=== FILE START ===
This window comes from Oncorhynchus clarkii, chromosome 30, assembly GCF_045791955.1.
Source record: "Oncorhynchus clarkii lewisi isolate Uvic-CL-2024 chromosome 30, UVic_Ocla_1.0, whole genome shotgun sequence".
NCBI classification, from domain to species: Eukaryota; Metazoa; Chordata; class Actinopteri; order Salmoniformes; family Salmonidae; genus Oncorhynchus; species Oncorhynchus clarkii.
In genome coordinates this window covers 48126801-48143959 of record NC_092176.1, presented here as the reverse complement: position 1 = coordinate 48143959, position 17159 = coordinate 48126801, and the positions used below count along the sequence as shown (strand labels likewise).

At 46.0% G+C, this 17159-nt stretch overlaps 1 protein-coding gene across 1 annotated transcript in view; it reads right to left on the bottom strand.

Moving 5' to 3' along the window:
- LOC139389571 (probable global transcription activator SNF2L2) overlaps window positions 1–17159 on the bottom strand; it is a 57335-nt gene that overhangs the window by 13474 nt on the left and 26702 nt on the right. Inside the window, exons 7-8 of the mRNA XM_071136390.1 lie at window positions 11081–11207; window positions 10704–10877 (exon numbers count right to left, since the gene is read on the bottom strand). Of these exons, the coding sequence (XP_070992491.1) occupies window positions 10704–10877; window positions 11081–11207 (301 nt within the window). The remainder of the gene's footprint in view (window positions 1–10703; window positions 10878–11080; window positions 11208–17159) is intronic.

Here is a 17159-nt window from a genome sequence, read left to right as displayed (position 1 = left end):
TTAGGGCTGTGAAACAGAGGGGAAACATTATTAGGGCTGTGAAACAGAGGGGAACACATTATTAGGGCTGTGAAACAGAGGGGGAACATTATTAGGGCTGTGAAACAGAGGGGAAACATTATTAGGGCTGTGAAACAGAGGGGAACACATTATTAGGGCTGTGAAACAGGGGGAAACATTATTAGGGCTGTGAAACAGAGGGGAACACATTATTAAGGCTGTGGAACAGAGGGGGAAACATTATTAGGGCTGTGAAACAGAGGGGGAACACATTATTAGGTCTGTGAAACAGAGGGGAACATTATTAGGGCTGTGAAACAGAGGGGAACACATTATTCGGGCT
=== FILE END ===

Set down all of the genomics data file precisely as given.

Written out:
This window comes from Oncorhynchus clarkii, chromosome 30, assembly GCF_045791955.1.
Source record: "Oncorhynchus clarkii lewisi isolate Uvic-CL-2024 chromosome 30, UVic_Ocla_1.0, whole genome shotgun sequence".
NCBI classification, from domain to species: Eukaryota; Metazoa; Chordata; class Actinopteri; order Salmoniformes; family Salmonidae; genus Oncorhynchus; species Oncorhynchus clarkii.
In genome coordinates this window covers 48126801-48143959 of record NC_092176.1, presented here as the reverse complement: position 1 = coordinate 48143959, position 17159 = coordinate 48126801, and the positions used below count along the sequence as shown (strand labels likewise).

At 46.0% G+C, this 17159-nt stretch overlaps 1 protein-coding gene across 1 annotated transcript in view; it reads right to left on the bottom strand.

Moving 5' to 3' along the window:
- LOC139389571 (probable global transcription activator SNF2L2) overlaps window positions 1–17159 on the bottom strand; it is a 57335-nt gene that overhangs the window by 13474 nt on the left and 26702 nt on the right. Inside the window, exons 7-8 of the mRNA XM_071136390.1 lie at window positions 11081–11207; window positions 10704–10877 (exon numbers count right to left, since the gene is read on the bottom strand). Of these exons, the coding sequence (XP_070992491.1) occupies window positions 10704–10877; window positions 11081–11207 (301 nt within the window). The remainder of the gene's footprint in view (window positions 1–10703; window positions 10878–11080; window positions 11208–17159) is intronic.

Here is a 17159-nt window from a genome sequence, read left to right as displayed (position 1 = left end):
TTAGGGCTGTGAAACAGAGGGGAAACATTATTAGGGCTGTGAAACAGAGGGGAACACATTATTAGGGCTGTGAAACAGAGGGGGAACATTATTAGGGCTGTGAAACAGAGGGGAAACATTATTAGGGCTGTGAAACAGAGGGGAACACATTATTAGGGCTGTGAAACAGGGGGAAACATTATTAGGGCTGTGAAACAGAGGGGAACACATTATTAAGGCTGTGGAACAGAGGGGGAAACATTATTAGGGCTGTGAAACAGAGGGGGAACACATTATTAGGTCTGTGAAACAGAGGGGAACATTATTAGGGCTGTGAAACAGAGGGGAACACATTATTCGGGCT